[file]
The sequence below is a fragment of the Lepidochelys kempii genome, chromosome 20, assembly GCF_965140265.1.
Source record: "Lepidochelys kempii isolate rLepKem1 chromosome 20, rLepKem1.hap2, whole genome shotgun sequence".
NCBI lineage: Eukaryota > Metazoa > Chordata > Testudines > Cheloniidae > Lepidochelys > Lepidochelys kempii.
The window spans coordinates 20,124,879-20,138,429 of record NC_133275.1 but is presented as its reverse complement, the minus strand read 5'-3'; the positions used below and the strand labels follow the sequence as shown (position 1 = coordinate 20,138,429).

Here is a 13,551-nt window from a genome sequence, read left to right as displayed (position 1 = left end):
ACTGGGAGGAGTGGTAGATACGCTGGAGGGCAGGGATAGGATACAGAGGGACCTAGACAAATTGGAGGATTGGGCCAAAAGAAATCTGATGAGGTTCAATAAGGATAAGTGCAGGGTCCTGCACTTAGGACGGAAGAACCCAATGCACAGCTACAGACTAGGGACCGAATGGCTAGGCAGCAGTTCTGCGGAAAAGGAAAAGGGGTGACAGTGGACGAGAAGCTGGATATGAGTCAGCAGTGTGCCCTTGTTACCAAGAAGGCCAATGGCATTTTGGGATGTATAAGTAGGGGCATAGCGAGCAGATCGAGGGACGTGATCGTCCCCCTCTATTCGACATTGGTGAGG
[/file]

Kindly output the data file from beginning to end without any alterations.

The sequence below is a fragment of the Lepidochelys kempii genome, chromosome 20, assembly GCF_965140265.1.
Source record: "Lepidochelys kempii isolate rLepKem1 chromosome 20, rLepKem1.hap2, whole genome shotgun sequence".
NCBI lineage: Eukaryota > Metazoa > Chordata > Testudines > Cheloniidae > Lepidochelys > Lepidochelys kempii.
The window spans coordinates 20,124,879-20,138,429 of record NC_133275.1 but is presented as its reverse complement, the minus strand read 5'-3'; the positions used below and the strand labels follow the sequence as shown (position 1 = coordinate 20,138,429).

Here is a 13,551-nt window from a genome sequence, read left to right as displayed (position 1 = left end):
ACTGGGAGGAGTGGTAGATACGCTGGAGGGCAGGGATAGGATACAGAGGGACCTAGACAAATTGGAGGATTGGGCCAAAAGAAATCTGATGAGGTTCAATAAGGATAAGTGCAGGGTCCTGCACTTAGGACGGAAGAACCCAATGCACAGCTACAGACTAGGGACCGAATGGCTAGGCAGCAGTTCTGCGGAAAAGGAAAAGGGGTGACAGTGGACGAGAAGCTGGATATGAGTCAGCAGTGTGCCCTTGTTACCAAGAAGGCCAATGGCATTTTGGGATGTATAAGTAGGGGCATAGCGAGCAGATCGAGGGACGTGATCGTCCCCCTCTATTCGACATTGGTGAGG